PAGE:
Context is to Chicken as Content is to Egg

By Matt Van Hoven 

The clip above seeks to answer the question of which is more important: Context or Content. It’s the sort of question that tends to get lost in rhetoric, but whoever answers it will have the fundamentals of advertising in 2008 figured out. Unless of course, they want to survive through The Real Digital Revolution.

We took the insights with a grain of salt, but wanted to share them with you, as well as the thoughts of Alan Wolk, another guy you should be paying attention to &#151 or at least reading.


In the video, CP+B Chairman Chuck Porter said storytelling is the method “smart marketers” are using to reach their audiences. Rather than saying, “let’s make a TV commercial,” they’re looking for that “really interesting idea” that will engage the audience.

“It’s really become much more about story telling,” said Porter.

Nick Law, EVP and CCO of R/GA North America, countered that point, noting that, “where as it used to be sort of keystone of advertising, you know the ability to tell a story…it now is, is, one of many many ways to communicate with people,” he said. “Becuase if you rely just on narrative, as I said before, then you’re up against Hollywood.”

(ed’s note: Am I the only one who likes watching commercials as much as I do the programs they’re sponsoring?)

Porter went on to defend content, noting that it has to be smart enough not to bother the consumer.”There’s got to be content there that you really care about and want to look at,” he said.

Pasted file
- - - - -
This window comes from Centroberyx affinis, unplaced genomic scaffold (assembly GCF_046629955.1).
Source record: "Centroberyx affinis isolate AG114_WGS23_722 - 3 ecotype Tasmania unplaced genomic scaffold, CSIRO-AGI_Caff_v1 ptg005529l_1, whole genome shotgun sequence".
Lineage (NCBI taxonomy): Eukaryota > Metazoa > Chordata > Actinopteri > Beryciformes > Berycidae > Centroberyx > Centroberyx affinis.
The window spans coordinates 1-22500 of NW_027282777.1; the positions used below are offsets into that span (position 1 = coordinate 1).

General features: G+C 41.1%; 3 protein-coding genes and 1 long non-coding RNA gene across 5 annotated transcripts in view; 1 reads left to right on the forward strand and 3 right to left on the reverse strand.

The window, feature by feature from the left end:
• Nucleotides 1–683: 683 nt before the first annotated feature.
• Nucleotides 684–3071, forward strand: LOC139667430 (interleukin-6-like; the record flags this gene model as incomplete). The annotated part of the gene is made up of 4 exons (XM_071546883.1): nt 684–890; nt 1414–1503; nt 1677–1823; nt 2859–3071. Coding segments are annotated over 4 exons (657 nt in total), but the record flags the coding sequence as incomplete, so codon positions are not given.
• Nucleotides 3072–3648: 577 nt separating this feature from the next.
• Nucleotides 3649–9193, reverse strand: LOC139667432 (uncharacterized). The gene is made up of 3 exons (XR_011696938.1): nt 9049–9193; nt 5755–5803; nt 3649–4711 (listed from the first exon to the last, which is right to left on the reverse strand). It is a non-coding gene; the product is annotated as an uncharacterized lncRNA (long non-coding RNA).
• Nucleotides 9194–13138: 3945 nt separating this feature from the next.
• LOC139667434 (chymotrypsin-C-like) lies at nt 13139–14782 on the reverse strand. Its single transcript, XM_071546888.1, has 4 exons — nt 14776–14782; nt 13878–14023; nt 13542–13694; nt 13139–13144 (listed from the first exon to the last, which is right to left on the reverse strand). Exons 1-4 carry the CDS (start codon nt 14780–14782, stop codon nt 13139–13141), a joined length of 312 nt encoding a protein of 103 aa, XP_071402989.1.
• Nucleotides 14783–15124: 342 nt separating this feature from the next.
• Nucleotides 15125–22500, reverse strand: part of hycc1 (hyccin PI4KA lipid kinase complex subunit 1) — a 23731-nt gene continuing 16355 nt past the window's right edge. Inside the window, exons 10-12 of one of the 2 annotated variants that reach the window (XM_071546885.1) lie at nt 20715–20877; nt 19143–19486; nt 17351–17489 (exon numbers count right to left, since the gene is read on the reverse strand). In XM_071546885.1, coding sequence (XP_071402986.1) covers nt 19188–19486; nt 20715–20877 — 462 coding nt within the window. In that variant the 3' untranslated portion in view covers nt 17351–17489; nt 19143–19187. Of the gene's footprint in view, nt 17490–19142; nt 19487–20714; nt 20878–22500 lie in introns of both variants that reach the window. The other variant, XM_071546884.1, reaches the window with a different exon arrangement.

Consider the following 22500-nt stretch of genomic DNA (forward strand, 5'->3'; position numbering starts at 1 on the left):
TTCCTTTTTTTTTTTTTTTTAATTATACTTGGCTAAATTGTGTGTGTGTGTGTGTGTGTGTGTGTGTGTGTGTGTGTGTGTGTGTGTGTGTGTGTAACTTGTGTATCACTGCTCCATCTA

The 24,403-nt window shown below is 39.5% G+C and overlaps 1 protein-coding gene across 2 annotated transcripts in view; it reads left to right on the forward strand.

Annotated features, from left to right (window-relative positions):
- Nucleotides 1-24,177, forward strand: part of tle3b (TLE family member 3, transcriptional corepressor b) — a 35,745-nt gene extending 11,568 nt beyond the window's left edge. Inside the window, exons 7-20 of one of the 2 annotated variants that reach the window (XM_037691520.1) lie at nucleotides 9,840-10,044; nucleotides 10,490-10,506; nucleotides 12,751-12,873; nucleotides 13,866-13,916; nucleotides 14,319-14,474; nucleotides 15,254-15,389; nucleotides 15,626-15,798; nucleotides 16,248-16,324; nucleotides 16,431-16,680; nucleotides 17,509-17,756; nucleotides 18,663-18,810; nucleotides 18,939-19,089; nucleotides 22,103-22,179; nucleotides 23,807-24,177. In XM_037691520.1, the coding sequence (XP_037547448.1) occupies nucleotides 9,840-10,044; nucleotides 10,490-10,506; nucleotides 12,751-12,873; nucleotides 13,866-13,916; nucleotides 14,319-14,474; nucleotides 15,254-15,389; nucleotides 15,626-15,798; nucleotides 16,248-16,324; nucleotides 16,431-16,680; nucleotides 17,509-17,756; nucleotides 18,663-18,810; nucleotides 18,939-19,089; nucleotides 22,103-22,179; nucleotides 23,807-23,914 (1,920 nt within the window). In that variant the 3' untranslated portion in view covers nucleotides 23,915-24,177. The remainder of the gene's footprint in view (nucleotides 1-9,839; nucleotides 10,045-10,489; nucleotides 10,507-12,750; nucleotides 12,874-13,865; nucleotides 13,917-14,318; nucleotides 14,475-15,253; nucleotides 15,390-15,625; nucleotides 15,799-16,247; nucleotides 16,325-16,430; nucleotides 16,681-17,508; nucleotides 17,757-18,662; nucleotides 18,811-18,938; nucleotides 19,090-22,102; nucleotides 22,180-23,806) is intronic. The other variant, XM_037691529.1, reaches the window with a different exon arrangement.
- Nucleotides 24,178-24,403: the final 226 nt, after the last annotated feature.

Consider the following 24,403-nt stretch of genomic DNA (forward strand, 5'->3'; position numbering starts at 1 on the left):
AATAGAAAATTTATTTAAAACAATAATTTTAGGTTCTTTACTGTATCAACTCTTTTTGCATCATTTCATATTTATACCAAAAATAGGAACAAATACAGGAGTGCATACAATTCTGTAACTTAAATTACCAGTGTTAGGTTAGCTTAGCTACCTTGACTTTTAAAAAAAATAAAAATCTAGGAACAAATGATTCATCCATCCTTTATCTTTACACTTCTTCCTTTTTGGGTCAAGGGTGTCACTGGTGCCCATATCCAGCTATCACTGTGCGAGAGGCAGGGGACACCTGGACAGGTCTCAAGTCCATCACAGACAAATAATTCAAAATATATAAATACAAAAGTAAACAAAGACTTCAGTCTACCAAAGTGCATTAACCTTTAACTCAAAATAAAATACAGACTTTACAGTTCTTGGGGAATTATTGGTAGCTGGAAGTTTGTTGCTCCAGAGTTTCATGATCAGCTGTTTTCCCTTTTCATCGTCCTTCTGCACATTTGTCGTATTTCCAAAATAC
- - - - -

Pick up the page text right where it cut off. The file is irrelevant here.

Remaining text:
Conversely, Law stated, “It starts not from a tag line or a punchline, but from understanding where the consumer is, what they’re doing and what they want.”

More after the jump.

And just like that, a conundrum is born. But just like the chicken and the egg, a winning argument isn’t quantifiable. Frank Scherma, president of weighed in by saying advertisers have to consider both at the same time.

In an Adweek article entitled, “You are not my friend: Why consumers only want to hang with the prom king” Alan Wolk takes a Porterian point of view, stating, “Like a reformed tax-and-spend politician who’s suddenly seen the light, ad agencies are busy telling anyone who’ll listen that they’re not about selling anymore. No, what they’re into now is “storytelling” and “conversation.” Because you see, consumers aren’t really customers anymore. They’re friends. But come on guys, who are you really fooling? Your brand is not my friend.”

He continued that although “friends” will accept commercials on television (ed’s note: albeit less so, with TiVo and DVR), they won’t in social settings like Facebook.

“Facebook is the 21st century malt shop. It’s where people go to hang out. And the last thing they want is some salesperson trying to have a ‘conversation’ with them while they’re figuring out what movie they’re going to see. They don’t want to talk to you. They want to talk to their friends.”